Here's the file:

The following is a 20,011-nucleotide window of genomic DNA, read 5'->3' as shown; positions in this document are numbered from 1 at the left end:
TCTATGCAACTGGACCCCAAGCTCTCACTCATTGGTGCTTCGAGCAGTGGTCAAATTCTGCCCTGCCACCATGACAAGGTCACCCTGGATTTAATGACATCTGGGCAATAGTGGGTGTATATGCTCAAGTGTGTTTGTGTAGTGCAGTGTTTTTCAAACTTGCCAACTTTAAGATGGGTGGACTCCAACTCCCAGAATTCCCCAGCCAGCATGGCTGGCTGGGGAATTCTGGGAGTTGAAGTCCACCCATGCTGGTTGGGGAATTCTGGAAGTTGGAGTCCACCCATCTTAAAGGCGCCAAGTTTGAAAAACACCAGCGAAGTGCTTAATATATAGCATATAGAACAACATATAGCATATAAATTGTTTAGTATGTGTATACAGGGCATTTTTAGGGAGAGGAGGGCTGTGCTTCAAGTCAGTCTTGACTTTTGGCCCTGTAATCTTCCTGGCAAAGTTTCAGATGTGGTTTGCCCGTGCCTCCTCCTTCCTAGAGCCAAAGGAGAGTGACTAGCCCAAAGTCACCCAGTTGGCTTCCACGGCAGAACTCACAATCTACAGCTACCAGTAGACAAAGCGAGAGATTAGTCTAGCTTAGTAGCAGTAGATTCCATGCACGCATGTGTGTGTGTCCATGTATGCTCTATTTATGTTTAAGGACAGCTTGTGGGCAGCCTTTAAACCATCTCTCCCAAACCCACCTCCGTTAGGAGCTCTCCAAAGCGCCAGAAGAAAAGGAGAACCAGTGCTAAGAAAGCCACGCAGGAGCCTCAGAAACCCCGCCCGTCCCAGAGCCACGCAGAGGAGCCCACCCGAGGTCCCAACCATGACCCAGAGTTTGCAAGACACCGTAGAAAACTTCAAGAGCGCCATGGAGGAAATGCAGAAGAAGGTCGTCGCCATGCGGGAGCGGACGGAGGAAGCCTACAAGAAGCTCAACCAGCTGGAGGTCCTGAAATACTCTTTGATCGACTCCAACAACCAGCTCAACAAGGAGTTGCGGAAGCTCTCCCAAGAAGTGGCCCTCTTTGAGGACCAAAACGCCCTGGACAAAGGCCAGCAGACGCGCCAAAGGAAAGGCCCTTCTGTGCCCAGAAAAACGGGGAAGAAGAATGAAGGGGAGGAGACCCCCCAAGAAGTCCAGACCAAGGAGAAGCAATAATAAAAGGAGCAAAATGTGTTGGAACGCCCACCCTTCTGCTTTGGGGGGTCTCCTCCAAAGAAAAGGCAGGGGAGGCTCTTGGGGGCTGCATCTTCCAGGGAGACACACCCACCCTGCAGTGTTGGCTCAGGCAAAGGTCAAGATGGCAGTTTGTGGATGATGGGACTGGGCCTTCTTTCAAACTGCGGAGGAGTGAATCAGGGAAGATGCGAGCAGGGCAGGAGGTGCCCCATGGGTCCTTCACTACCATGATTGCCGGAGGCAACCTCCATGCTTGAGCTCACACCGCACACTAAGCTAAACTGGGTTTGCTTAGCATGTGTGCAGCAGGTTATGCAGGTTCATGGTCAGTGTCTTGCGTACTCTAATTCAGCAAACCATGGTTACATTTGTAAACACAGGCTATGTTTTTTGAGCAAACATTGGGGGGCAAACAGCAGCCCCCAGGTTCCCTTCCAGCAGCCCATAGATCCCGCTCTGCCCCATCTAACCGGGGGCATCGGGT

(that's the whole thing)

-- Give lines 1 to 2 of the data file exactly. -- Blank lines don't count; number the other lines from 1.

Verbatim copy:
The following is a 20,011-nucleotide window of genomic DNA, read 5'->3' as shown; positions in this document are numbered from 1 at the left end:
TCTATGCAACTGGACCCCAAGCTCTCACTCATTGGTGCTTCGAGCAGTGGTCAAATTCTGCCCTGCCACCATGACAAGGTCACCCTGGATTTAATGACATCTGGGCAATAGTGGGTGTATATGCTCAAGTGTGTTTGTGTAGTGCAGTGTTTTTCAAACTTGCCAACTTTAAGATGGGTGGACTCCAACTCCCAGAATTCCCCAGCCAGCATGGCTGGCTGGGGAATTCTGGGAGTTGAAGTCCACCCATGCTGGTTGGGGAATTCTGGAAGTTGGAGTCCACCCATCTTAAAGGCGCCAAGTTTGAAAAACACCAGCGAAGTGCTTAATATATAGCATATAGAACAACATATAGCATATAAATTGTTTAGTATGTGTATACAGGGCATTTTTAGGGAGAGGAGGGCTGTGCTTCAAGTCAGTCTTGACTTTTGGCCCTGTAATCTTCCTGGCAAAGTTTCAGATGTGGTTTGCCCGTGCCTCCTCCTTCCTAGAGCCAAAGGAGAGTGACTAGCCCAAAGTCACCCAGTTGGCTTCCACGGCAGAACTCACAATCTACAGCTACCAGTAGACAAAGCGAGAGATTAGTCTAGCTTAGTAGCAGTAGATTCCATGCACGCATGTGTGTGTGTCCATGTATGCTCTATTTATGTTTAAGGACAGCTTGTGGGCAGCCTTTAAACCATCTCTCCCAAACCCACCTCCGTTAGGAGCTCTCCAAAGCGCCAGAAGAAAAGGAGAACCAGTGCTAAGAAAGCCACGCAGGAGCCTCAGAAACCCCGCCCGTCCCAGAGCCACGCAGAGGAGCCCACCCGAGGTCCCAACCATGACCCAGAGTTTGCAAGACACCGTAGAAAACTTCAAGAGCGCCATGGAGGAAATGCAGAAGAAGGTCGTCGCCATGCGGGAGCGGACGGAGGAAGCCTACAAGAAGCTCAACCAGCTGGAGGTCCTGAAATACTCTTTGATCGACTCCAACAACCAGCTCAACAAGGAGTTGCGGAAGCTCTCCCAAGAAGTGGCCCTCTTTGAGGACCAAAACGCCCTGGACAAAGGCCAGCAGACGCGCCAAAGGAAAGGCCCTTCTGTGCCCAGAAAAACGGGGAAGAAGAATGAAGGGGAGGAGACCCCCCAAGAAGTCCAGACCAAGGAGAAGCAATAATAAAAGGAGCAAAATGTGTTGGAACGCCCACCCTTCTGCTTTGGGGGGTCTCCTCCAAAGAAAAGGCAGGGGAGGCTCTTGGGGGCTGCATCTTCCAGGGAGACACACCCACCCTGCAGTGTTGGCTCAGGCAAAGGTCAAGATGGCAGTTTGTGGATGATGGGACTGGGCCTTCTTTCAAACTGCGGAGGAGTGAATCAGGGAAGATGCGAGCAGGGCAGGAGGTGCCCCATGGGTCCTTCACTACCATGATTGCCGGAGGCAACCTCCATGCTTGAGCTCACACCGCACACTAAGCTAAACTGGGTTTGCTTAGCATGTGTGCAGCAGGTTATGCAGGTTCATGGTCAGTGTCTTGCGTACTCTAATTCAGCAAACCATGGTTACATTTGTAAACACAGGCTATGTTTTTTGAGCAAACATTGGGGGGCAAACAGCAGCCCCCAGGTTCCCTTCCAGCAGCCCATAGATCCCGCTCTGCCCCATCTAACCGGGGGCATCGGGT